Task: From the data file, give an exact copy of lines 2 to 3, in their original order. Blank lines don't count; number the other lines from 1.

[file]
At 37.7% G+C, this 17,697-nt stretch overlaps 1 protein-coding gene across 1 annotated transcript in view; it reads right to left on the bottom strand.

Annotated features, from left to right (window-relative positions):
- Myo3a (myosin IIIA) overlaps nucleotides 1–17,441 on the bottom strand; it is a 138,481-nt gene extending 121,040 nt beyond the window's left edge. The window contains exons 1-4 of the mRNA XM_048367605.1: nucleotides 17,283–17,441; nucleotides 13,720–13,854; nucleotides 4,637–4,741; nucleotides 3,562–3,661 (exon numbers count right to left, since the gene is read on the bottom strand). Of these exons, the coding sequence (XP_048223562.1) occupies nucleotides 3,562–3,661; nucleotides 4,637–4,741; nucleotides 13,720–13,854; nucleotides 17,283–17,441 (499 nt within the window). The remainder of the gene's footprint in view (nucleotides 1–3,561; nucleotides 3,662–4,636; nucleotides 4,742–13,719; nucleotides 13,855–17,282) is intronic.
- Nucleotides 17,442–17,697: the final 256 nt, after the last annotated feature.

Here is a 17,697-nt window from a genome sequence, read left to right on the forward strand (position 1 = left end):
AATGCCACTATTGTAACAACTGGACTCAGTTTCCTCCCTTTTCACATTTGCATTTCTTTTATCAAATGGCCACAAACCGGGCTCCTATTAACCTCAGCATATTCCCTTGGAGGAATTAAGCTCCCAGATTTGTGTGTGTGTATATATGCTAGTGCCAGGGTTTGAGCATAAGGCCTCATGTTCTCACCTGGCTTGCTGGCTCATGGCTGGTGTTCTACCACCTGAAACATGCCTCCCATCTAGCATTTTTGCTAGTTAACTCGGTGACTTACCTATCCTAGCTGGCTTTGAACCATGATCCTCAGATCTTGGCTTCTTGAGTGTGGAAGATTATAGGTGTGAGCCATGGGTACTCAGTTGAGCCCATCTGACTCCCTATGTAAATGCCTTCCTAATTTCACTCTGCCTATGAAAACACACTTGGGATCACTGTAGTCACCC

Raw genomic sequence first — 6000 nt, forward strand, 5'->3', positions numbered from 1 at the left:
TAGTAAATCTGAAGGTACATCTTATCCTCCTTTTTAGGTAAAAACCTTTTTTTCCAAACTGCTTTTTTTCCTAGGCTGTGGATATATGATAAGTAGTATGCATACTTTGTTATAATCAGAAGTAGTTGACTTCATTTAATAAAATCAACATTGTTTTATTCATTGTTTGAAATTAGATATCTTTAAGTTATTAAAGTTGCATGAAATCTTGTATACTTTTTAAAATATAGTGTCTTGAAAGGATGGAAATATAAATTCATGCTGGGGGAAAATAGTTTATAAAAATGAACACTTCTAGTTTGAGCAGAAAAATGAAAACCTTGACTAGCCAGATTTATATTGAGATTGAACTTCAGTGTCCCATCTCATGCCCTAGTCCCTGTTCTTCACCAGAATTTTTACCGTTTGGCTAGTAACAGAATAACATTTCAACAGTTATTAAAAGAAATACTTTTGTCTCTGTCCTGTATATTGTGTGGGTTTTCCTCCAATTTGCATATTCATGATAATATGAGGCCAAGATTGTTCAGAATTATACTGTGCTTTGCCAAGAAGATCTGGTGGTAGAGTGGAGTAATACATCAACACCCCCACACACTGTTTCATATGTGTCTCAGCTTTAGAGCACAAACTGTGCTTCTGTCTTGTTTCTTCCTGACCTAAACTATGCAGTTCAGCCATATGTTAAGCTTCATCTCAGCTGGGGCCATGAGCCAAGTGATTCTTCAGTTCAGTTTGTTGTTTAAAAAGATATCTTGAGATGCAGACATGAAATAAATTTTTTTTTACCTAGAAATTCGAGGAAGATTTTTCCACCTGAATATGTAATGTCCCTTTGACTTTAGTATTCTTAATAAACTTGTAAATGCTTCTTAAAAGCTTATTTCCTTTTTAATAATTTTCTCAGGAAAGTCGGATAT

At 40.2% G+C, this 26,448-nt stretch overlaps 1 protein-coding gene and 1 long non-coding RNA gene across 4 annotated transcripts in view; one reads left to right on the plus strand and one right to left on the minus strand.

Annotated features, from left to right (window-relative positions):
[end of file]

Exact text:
Annotated features, from left to right (window-relative positions):
- Myo3a (myosin IIIA) overlaps nucleotides 1–17,441 on the bottom strand; it is a 138,481-nt gene extending 121,040 nt beyond the window's left edge. The window contains exons 1-4 of the mRNA XM_048367605.1: nucleotides 17,283–17,441; nucleotides 13,720–13,854; nucleotides 4,637–4,741; nucleotides 3,562–3,661 (exon numbers count right to left, since the gene is read on the bottom strand). Of these exons, the coding sequence (XP_048223562.1) occupies nucleotides 3,562–3,661; nucleotides 4,637–4,741; nucleotides 13,720–13,854; nucleotides 17,283–17,441 (499 nt within the window). The remainder of the gene's footprint in view (nucleotides 1–3,561; nucleotides 3,662–4,636; nucleotides 4,742–13,719; nucleotides 13,855–17,282) is intronic.